34 minutes reading time (6742 words)

How to build a SOFR Yield Curve in Excel using QuantLib and Deriscope


The markets expect that Libor will be gradually phased out as more investors and lenders prefer financial products tied to the Secured Overnight Financing Rate (SOFR) rather than the USD London Inter-bank Offered Rate (LIBOR).

The main reason for this ongoing exodus is the expected cessation of the daily announcements of the interbank lending rates by the panel banks on which the daily LIBOR publication by the ICE Benchmark Administration (IBA) in London is based. The panel banks have only agreed to continue announcing such rates until the end of 2021. It is therefore likely that no LIBOR rate will be published beyond that date.

Until recently, only a few sell side institutions have realized the importance of using SOFR-based curves as risk-free discounting curves.

Several sell side and almost all buy side enterprises are still using discounting curves stripped out of Fed Funds overnight index swaps (OIS), provided they undertake the effort – not all of them do - to distinguish between OIS and LIBOR curves for discounting purposes.

One can hardly blame them for not rushing to adopt SOFR as the new Risk Free Rate (RFR), given the fact that Chicago Mercantile Exchange (CME) and London Clearing House (LCH) only very recently – on October 16, 2020 - converted away from Effective Federal Funds Rate (EFFR) to using SOFR as the reference index for their discounting RFR on all the USD-denominated swaps cleared by them.

Today, the sum of the notional amounts of all financial products referencing the USD LIBOR is estimated to $400 trillion. These are diverse products ranging from derivatives such as interest rate swaps to consumer products such as student loans and home mortgages. About $170 trillion are in outstanding swaps, of which one third have maturities beyond 2021 according to the Wall Street Journal.

By the end of 2021 all business holders of such products will have to switch to SOFR for evaluating and risk managing their portfolios.

While the basic task of portfolio Mark-To-Market (MTM) can be achieved by relying on SOFR discount factors seen on Bloomberg or published by exchanges such as CME, other tasks - such as hedge accounting – need the capability of building these discount factors out of market rates, since only then can one measure the effect of varying market rates on the portfolio MTM.

I will show you below how simple it is to generate a SOFR curve with the Excel Deriscope Add-In that uses the financial analytics of the well-known QuantLib software library and the innovative Deriscope Excel user interface. 

Using the Wizard to setup the Formulas that create a Yield Curve out of SOFR OIS 

The bulk of the industry – especially the buy side – would be content with a SOFR curve built out of market SOFR OIS rates.

I will thus start with this simpler case and leave the more complex futures-plus-swaps case for the next section.

The type of swaps I will be dealing with are Overnight Index Swaps (OIS). If you are not familiar with their structure and pricing, you are advised to look at my earlier post about OIS where I describe the cash flows of this type of swaps, derive the pricing formulas and use the Deriscope wizard to generate all relevant spreadsheet functions for a specific example of an OIS based on the European Overnight Index Average (EONIA) index.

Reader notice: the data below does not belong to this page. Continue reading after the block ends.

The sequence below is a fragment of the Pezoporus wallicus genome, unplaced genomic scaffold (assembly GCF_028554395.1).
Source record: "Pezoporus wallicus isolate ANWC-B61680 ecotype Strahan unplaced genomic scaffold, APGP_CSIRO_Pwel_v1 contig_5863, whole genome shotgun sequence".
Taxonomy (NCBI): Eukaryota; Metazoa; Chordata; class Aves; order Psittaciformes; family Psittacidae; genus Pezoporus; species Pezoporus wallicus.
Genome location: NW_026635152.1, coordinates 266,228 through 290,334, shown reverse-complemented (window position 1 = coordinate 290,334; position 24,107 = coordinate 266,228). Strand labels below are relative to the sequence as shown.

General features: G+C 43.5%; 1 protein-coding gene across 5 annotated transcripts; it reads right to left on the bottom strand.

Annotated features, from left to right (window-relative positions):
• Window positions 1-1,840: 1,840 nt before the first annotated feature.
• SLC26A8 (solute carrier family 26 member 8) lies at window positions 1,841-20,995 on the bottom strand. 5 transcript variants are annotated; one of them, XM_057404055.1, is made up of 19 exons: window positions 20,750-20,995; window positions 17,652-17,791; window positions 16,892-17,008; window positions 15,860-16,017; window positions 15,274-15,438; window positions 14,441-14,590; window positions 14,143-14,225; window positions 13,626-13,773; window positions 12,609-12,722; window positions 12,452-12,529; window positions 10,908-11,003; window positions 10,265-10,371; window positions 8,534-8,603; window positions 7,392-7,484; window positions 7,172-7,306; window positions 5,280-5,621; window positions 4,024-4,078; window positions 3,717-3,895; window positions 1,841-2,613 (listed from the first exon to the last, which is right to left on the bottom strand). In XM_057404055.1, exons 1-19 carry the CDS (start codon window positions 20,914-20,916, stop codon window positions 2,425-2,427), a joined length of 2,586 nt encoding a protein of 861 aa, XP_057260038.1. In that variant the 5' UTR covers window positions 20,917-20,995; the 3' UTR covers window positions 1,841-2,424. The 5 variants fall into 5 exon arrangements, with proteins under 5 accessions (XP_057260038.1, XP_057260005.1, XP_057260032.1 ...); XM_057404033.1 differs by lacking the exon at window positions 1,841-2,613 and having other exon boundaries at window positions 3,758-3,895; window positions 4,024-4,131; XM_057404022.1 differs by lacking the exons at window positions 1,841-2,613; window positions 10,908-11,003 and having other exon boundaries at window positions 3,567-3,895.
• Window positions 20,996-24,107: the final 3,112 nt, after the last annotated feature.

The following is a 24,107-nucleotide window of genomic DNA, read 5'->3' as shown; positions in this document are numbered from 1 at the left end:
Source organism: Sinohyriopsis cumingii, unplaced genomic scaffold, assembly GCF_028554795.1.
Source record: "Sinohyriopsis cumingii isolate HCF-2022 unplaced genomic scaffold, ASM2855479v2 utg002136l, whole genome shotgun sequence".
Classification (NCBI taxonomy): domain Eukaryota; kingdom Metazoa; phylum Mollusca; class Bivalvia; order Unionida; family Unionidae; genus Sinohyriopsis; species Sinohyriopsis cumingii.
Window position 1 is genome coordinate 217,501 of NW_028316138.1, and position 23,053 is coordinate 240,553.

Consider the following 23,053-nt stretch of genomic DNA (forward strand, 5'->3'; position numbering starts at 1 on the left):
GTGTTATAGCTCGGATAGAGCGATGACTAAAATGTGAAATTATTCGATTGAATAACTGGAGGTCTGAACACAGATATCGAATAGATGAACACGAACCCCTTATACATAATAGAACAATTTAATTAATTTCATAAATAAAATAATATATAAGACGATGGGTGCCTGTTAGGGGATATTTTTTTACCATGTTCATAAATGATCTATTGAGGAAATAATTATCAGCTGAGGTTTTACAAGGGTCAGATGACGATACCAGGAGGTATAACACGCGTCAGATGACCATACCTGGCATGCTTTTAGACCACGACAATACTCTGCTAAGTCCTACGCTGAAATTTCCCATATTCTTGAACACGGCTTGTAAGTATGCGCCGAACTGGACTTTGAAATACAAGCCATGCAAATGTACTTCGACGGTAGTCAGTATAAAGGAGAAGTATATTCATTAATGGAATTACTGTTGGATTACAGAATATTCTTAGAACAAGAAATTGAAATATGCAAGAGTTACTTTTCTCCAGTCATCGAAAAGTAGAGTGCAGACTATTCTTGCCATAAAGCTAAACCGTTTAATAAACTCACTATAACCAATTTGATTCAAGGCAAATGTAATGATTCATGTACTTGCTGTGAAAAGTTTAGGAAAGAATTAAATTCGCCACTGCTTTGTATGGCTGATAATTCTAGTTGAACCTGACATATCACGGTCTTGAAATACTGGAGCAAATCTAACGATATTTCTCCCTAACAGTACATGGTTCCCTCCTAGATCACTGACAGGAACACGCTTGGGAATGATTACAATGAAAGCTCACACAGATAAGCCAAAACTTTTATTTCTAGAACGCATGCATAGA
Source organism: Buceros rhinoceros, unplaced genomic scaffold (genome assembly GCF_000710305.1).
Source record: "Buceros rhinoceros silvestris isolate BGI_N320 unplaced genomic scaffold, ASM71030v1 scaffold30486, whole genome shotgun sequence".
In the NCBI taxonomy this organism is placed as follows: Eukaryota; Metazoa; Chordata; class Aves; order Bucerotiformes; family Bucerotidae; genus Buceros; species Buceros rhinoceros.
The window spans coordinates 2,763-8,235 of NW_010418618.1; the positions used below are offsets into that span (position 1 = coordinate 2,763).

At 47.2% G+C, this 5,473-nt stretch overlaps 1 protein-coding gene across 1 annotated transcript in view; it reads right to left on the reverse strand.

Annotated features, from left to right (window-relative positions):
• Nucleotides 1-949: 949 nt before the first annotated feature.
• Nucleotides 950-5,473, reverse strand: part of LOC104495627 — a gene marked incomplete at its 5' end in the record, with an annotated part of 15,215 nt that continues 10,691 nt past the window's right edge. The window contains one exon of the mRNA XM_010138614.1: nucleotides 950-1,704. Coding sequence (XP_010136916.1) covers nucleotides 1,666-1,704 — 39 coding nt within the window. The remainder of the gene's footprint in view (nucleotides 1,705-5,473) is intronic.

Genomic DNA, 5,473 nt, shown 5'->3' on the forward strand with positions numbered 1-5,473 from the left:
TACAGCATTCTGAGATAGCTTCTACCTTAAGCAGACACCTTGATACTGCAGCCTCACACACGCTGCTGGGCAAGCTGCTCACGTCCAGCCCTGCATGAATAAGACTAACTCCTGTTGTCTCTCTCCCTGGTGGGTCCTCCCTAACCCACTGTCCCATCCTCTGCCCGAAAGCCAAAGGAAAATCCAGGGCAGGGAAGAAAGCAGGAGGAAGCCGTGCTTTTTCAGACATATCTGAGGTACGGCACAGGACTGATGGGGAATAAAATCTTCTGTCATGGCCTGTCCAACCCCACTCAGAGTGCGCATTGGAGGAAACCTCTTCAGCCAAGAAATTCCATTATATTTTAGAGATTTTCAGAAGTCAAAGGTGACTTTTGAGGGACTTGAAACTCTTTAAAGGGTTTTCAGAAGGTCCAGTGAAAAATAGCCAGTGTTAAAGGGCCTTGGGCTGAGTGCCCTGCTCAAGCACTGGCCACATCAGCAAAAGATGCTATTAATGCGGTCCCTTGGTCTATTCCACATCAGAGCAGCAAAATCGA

A simple and brief introduction on how a yield curve may be built out of OIS using EONIA OIS as an example are mentioned in my post titled Risk Free Yield Curve Building in Excel using Negative Overnight Index Swap (OIS) Rates.

A more detailed treatment of how FedFunds based OIS rates published by Bloomberg can be used in trading floor applications to build risk-free curves is available in my post titled OIS Discounted USD Libor Curve Production in Excel for Front Office Trading.

Below I will focus exclusively on OIS based on the SOFR index.

These are swaps with an annual frequency on both their fixed and floating leg.

The amount paid at the end of the kth accrual period of the floating leg is based on the effective floating rate Fk of that period and given by the usual formula Notional*Fk*dc/360, where dc is the number of calendar days in that period.

The rate Fk is calculated as the compounded weighted average of the overnight SOFR rates observed at each business day of that period.

The precise formula for Fk is shown below. The image has been copied from this Federal Reserve page.

Formulas for Compounded and Arithmetic Average SOFR Index 

One of Deriscope's salient features is its Excel-integrated wizard that can generate all spreadsheet formulas that carry out a custom, user-specified task.

An introduction to what the Deriscope wizard is and how it can be used in Excel is offered in these introductory articles.

Alternatively, this nine-minute video explains Deriscope by going through the task of creating and pricing a stock option.

Right now, my task is to create a yield curve stripped out of given market SOFR OIS rates.

I communicate this task to the wizard by selecting the element labelled Yield Curve in its Type Selector entry bar, as shown below: 

As soon as the element Yield Curve is selected, the area underneath is automatically filled with multiple choice properties that control what types of market instruments should be used in the curve generation.